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Our First and Last Book about Reinhold Alfred

ed. Richard Headicar    [Category: People]

Portrait of Alfred Reynolds by Jim Sandhu
image by Jim Sandhu

By the time of his death in 1993, Reinhold Alfred was widely acclaimed as the greatest living Hungarian poet, by virtue of his "first and last" book of poems, published some sixty years earlier. In the meantime he had been in succession a Zionist, a prominent communist revolutionary, a refugee from both the Nazis and the communists, with whom he had become disillusioned, and a skilful debunker of all political ideologies, engaged by the British government in the de-Nazification of German troops (see below). Later, living in England under the name Alfred Reynolds, he organised discussion groups and regularly attended Speaker's Corner in London, where he would engage visitors with piercingly intelligent conversation on politics, philosophy and religion. Towards the end of his life he revisited Hungary to enjoy his now established reputation as a poet.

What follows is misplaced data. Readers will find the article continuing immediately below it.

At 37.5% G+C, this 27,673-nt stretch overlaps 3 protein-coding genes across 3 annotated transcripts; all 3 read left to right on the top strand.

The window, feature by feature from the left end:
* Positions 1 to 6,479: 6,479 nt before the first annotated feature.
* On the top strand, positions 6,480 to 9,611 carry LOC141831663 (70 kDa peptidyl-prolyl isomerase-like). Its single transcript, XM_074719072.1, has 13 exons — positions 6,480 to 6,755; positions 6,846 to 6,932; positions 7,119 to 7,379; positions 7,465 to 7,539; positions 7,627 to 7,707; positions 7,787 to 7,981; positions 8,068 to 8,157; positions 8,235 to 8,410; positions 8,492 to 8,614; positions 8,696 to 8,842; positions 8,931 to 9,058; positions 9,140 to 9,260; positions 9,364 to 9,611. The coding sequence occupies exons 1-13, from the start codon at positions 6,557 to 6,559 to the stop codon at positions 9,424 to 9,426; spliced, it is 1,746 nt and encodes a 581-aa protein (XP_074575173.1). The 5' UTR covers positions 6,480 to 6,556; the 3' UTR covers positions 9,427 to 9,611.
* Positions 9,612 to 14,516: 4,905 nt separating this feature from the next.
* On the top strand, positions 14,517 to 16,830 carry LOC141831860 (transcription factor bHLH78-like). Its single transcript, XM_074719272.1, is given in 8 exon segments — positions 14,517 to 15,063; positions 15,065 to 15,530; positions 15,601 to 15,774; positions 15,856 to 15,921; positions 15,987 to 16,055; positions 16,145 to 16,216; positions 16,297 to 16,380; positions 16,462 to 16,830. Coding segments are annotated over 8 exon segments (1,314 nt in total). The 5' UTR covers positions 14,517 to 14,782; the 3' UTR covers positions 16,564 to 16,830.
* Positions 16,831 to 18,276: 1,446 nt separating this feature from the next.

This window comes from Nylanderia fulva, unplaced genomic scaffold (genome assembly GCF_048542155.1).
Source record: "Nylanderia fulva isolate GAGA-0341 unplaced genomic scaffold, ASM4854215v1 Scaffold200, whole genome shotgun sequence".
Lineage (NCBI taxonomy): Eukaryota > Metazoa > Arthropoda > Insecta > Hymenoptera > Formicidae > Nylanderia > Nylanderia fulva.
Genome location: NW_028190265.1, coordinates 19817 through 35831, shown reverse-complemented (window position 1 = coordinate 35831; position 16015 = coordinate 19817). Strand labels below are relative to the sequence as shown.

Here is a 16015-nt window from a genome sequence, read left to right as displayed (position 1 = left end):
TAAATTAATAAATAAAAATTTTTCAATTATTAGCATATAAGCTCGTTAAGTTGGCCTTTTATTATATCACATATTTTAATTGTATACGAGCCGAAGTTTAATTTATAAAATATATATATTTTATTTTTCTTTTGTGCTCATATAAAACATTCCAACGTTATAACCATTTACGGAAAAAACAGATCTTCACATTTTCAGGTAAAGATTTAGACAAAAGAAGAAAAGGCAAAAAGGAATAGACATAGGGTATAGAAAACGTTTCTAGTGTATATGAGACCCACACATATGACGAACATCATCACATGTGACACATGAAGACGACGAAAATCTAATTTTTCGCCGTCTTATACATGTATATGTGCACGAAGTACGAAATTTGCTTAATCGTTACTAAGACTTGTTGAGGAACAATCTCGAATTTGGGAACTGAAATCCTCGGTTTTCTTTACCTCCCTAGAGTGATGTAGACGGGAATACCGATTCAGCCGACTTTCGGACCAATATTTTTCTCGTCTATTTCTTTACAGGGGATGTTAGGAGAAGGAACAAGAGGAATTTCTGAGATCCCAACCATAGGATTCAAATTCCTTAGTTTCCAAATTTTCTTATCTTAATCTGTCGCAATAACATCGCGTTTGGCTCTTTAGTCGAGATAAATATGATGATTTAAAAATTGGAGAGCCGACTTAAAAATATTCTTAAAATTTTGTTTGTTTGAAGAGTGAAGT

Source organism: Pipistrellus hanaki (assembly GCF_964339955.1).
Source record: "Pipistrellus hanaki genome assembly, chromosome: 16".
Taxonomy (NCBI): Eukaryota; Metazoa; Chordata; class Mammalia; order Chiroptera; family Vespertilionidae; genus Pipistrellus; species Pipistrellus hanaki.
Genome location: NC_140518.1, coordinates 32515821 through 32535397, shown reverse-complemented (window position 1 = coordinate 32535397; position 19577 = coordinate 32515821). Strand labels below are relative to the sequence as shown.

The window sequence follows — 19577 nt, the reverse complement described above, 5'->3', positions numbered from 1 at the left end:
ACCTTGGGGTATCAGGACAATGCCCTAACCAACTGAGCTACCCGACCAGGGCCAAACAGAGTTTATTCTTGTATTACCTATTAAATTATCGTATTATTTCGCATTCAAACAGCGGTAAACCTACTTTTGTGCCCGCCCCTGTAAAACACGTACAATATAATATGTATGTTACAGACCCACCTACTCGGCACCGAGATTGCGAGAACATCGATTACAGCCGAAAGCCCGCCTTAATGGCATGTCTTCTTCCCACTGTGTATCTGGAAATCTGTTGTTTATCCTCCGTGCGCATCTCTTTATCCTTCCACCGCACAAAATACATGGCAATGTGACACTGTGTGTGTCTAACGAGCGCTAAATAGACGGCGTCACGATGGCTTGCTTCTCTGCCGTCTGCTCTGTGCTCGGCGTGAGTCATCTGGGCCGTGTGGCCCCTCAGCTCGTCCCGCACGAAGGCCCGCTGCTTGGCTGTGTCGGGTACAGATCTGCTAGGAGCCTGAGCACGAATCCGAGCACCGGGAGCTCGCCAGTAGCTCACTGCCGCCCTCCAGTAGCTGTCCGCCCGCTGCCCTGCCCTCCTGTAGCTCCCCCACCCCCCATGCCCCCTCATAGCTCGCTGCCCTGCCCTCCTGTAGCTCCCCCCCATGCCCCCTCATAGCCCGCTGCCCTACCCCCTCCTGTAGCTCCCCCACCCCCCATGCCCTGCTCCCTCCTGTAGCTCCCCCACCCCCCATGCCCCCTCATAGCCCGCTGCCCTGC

This tribute is being edited by the well-known speaker Richard Headicar, who was himself strongly influenced by Alfred's ideas. In it, many people who knew Alfred personally describe their experience of him and how he influenced their lives. Further contributions are welcome, particularly from those who knew Alfred in Hungary. The eventual publisher has not yet been decided.

As a taster for the final book, you can download free of charge some brief Biographical Notes written by Richard Headicar. These cover the period of Alfred’s life until 1947, which marks the end of the de-Nazification programme in which he had played such an effective part.
(PDF file, 216KB, 18 pages, current version 081206. For the version history, click here.)

In order to read the Notes you will need a copy of Adobe Reader version 6.0 or later.
To obtain one free of charge, click here, then close the Adobe page to return to this website.


Note: The word 'de-Nazification' (or 'denazification' in American spelling) has two distinct meanings. In one it refers to the removal of Nazis from positions of authority within the new German state after World War II. In the other it means the activity of enabling individual Germans to free themselves from the Nazi ideology with which they had been indoctrinated. Alfred's activities belonged to the latter category.

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